There is nothing worse than losing your wallet. That sense of rising panic as you search through your bag or pockets and realise it’s gone.
Recently a good friend of mine lost theirs but what he didn’t realise was that he had a debit card with Paywave.
Unfortunately, a not so honest person got hold of his card and then proceeded to shop up large.
Paywave makes it so easy for you to shop as you don’t need to use your pin or signature. You place your card on the Eftpos box and it accepts payment as long as there is money in the account. A supposed safety feature of the card is that each transaction only goes to $80 –the thief with my friend’s wallet knew this, as he spent $80 in each store and then tried to return items for cash.
The banks do keep a close eye on the cards and luckily in this case they picked up the fact that the user had made five $80 Paywave transactions within a very short space of time. The bank called the user, which alerted him to the fact that his wallet was missing. Lucky the bank picked it up when they did and will return what was spent.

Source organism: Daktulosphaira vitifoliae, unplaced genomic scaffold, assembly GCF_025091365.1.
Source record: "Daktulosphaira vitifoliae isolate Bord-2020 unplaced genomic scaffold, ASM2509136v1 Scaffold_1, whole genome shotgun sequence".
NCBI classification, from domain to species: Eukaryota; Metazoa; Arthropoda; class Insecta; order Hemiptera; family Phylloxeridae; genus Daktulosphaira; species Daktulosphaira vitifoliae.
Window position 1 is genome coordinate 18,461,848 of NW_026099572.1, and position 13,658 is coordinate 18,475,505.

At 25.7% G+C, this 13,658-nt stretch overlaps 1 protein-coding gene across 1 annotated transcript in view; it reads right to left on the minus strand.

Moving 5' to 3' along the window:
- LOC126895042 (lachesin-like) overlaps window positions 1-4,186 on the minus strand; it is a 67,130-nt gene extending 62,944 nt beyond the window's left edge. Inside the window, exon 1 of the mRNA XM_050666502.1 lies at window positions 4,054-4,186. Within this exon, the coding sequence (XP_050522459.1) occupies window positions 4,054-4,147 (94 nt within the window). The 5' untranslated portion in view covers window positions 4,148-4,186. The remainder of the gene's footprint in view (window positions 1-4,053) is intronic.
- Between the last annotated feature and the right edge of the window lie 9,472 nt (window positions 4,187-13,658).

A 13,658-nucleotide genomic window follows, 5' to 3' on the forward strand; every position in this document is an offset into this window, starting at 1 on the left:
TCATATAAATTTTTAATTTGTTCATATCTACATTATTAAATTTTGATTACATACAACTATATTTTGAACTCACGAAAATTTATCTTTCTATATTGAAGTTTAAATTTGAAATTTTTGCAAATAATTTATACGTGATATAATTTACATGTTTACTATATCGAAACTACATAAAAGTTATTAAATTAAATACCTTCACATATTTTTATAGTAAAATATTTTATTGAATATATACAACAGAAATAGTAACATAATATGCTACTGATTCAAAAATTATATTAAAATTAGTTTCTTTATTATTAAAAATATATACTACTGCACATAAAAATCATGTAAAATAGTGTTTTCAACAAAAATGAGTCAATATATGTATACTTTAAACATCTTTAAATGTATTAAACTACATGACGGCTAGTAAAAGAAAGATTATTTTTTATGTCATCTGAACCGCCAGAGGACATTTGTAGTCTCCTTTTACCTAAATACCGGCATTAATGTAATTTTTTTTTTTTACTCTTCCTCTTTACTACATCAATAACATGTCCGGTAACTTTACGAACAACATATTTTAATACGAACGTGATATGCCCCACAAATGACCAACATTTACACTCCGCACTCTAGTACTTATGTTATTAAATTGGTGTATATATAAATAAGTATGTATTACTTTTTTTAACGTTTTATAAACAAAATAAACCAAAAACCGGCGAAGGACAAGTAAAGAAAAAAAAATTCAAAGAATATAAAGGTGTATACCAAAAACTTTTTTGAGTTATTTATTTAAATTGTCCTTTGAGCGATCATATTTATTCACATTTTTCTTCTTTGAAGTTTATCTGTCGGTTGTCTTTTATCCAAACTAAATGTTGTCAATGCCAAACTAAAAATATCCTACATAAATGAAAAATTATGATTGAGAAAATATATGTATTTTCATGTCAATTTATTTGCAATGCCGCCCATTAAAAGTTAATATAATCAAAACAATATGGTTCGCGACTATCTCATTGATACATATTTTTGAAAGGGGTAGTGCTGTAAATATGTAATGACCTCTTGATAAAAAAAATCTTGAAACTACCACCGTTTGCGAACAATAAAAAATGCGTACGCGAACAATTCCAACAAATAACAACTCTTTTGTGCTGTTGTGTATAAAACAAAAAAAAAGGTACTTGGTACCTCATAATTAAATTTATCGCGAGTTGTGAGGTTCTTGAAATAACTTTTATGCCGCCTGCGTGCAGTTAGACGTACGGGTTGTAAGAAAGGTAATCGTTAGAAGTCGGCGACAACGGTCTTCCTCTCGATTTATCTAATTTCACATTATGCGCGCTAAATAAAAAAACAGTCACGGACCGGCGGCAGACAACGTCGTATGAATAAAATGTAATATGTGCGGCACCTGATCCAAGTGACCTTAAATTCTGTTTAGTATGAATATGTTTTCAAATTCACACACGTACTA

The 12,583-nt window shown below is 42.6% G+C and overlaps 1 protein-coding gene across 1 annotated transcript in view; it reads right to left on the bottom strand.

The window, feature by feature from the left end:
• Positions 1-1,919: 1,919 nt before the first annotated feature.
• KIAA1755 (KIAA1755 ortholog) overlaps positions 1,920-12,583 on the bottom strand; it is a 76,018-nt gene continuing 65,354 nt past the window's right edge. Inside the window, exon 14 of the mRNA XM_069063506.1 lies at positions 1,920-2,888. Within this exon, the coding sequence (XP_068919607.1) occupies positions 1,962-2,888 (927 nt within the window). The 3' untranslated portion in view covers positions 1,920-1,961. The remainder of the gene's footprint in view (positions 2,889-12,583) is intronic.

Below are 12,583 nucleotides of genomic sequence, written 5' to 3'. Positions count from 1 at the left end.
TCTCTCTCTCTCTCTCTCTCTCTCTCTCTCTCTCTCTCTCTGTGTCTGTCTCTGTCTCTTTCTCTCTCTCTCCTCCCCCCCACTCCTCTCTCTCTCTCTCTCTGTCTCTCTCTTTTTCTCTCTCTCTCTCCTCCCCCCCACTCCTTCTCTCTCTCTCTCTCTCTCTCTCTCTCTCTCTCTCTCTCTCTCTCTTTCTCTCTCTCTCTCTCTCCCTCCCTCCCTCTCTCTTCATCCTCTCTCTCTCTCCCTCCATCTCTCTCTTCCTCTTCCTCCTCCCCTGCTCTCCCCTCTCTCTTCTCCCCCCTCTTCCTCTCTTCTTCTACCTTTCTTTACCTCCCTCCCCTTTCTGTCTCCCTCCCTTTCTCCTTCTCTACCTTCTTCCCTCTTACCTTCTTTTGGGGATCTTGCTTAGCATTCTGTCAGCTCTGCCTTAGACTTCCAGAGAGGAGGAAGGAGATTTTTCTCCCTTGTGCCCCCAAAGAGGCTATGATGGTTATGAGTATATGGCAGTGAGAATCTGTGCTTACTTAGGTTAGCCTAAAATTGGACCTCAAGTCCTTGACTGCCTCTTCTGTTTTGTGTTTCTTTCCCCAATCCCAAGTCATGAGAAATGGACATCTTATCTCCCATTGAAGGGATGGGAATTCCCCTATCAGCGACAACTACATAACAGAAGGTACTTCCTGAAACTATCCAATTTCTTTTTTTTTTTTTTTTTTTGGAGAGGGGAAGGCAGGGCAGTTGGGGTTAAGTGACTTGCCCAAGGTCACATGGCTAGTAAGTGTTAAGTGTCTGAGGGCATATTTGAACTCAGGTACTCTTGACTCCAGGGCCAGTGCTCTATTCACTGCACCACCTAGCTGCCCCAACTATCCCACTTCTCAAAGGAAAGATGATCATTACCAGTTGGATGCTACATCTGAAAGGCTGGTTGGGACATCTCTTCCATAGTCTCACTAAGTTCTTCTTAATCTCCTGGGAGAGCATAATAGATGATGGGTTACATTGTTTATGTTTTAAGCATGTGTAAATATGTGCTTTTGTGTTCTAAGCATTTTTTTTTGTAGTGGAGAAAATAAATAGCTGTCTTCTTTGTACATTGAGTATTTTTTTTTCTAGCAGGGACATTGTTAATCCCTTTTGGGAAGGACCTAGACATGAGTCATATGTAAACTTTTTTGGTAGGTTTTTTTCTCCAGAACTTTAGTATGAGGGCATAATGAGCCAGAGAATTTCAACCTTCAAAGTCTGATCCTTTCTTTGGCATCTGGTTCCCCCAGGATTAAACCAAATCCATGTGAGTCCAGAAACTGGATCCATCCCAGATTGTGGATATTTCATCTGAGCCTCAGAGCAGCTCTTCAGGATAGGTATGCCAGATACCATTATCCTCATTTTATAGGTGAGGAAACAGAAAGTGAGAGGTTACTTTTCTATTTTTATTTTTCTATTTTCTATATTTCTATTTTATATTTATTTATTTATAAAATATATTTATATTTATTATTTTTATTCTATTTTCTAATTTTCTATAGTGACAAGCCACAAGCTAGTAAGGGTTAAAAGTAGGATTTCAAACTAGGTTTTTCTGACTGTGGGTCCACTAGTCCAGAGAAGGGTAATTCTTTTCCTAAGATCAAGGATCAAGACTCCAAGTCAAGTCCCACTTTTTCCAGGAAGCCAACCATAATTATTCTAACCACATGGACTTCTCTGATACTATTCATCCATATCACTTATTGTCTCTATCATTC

For security reasons, I didn’t want Paywave when it came out and said so when I got my new cards from the banks. However, I later discovered that the bank had ignored my request and sent me a new card which was Paywave activated.
Look at your cards and if you have a four-dash radar like symbol on it, it means it is active for Paywave. On the card somewhere it will say ‘paypass’. I had no idea it was there and checked with various friends and family members who also didn’t know they had it.
So it pays to check your cards, but don’t expect your bank to necessarily turn Paywave off at your request – some banks will let you turn it off (a simple process that you can do yourselves via online banking, or have the bank do it for you), while others don’t allow it.
And shop owners – if a customer comes in and asks whether you have Paywave, proceed with caution.